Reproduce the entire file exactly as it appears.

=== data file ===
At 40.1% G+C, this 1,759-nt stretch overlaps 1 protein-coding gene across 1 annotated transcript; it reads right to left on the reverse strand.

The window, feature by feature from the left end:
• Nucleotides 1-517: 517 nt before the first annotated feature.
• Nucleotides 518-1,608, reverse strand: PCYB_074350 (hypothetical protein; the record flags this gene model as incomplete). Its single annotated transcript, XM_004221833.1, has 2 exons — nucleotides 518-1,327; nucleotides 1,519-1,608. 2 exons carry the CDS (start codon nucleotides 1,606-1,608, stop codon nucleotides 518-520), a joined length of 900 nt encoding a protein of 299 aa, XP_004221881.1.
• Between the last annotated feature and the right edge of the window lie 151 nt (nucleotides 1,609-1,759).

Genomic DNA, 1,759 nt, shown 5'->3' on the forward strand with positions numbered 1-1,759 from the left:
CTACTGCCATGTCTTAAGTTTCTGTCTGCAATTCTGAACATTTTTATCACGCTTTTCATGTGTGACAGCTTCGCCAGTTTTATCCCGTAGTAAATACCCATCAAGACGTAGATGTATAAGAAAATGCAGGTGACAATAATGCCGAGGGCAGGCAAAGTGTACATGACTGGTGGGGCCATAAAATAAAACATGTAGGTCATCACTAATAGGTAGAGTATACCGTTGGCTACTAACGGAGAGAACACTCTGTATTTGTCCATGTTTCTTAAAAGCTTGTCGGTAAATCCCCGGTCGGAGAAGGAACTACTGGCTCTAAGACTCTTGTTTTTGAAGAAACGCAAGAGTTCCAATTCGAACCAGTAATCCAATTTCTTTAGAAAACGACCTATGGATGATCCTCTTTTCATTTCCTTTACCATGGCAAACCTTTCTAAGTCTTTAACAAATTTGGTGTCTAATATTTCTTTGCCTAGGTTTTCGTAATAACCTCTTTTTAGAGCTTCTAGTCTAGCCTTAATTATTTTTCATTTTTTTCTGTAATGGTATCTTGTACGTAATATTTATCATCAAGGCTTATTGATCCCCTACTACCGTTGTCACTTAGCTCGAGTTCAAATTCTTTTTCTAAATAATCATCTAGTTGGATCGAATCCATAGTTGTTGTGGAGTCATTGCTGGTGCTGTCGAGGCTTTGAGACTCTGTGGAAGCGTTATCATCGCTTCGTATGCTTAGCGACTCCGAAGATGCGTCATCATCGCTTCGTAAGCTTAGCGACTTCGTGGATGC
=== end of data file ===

At 40.1% G+C, this 1,759-nt stretch overlaps 1 protein-coding gene across 1 annotated transcript; it reads right to left on the reverse strand.

The window, feature by feature from the left end:
• Nucleotides 1-517: 517 nt before the first annotated feature.
• Nucleotides 518-1,608, reverse strand: PCYB_074350 (hypothetical protein; the record flags this gene model as incomplete). Its single annotated transcript, XM_004221833.1, has 2 exons — nucleotides 518-1,327; nucleotides 1,519-1,608. 2 exons carry the CDS (start codon nucleotides 1,606-1,608, stop codon nucleotides 518-520), a joined length of 900 nt encoding a protein of 299 aa, XP_004221881.1.
• Between the last annotated feature and the right edge of the window lie 151 nt (nucleotides 1,609-1,759).

Genomic DNA, 1,759 nt, shown 5'->3' on the forward strand with positions numbered 1-1,759 from the left:
CTACTGCCATGTCTTAAGTTTCTGTCTGCAATTCTGAACATTTTTATCACGCTTTTCATGTGTGACAGCTTCGCCAGTTTTATCCCGTAGTAAATACCCATCAAGACGTAGATGTATAAGAAAATGCAGGTGACAATAATGCCGAGGGCAGGCAAAGTGTACATGACTGGTGGGGCCATAAAATAAAACATGTAGGTCATCACTAATAGGTAGAGTATACCGTTGGCTACTAACGGAGAGAACACTCTGTATTTGTCCATGTTTCTTAAAAGCTTGTCGGTAAATCCCCGGTCGGAGAAGGAACTACTGGCTCTAAGACTCTTGTTTTTGAAGAAACGCAAGAGTTCCAATTCGAACCAGTAATCCAATTTCTTTAGAAAACGACCTATGGATGATCCTCTTTTCATTTCCTTTACCATGGCAAACCTTTCTAAGTCTTTAACAAATTTGGTGTCTAATATTTCTTTGCCTAGGTTTTCGTAATAACCTCTTTTTAGAGCTTCTAGTCTAGCCTTAATTATTTTTCATTTTTTTCTGTAATGGTATCTTGTACGTAATATTTATCATCAAGGCTTATTGATCCCCTACTACCGTTGTCACTTAGCTCGAGTTCAAATTCTTTTTCTAAATAATCATCTAGTTGGATCGAATCCATAGTTGTTGTGGAGTCATTGCTGGTGCTGTCGAGGCTTTGAGACTCTGTGGAAGCGTTATCATCGCTTCGTATGCTTAGCGACTCCGAAGATGCGTCATCATCGCTTCGTAAGCTTAGCGACTTCGTGGATGC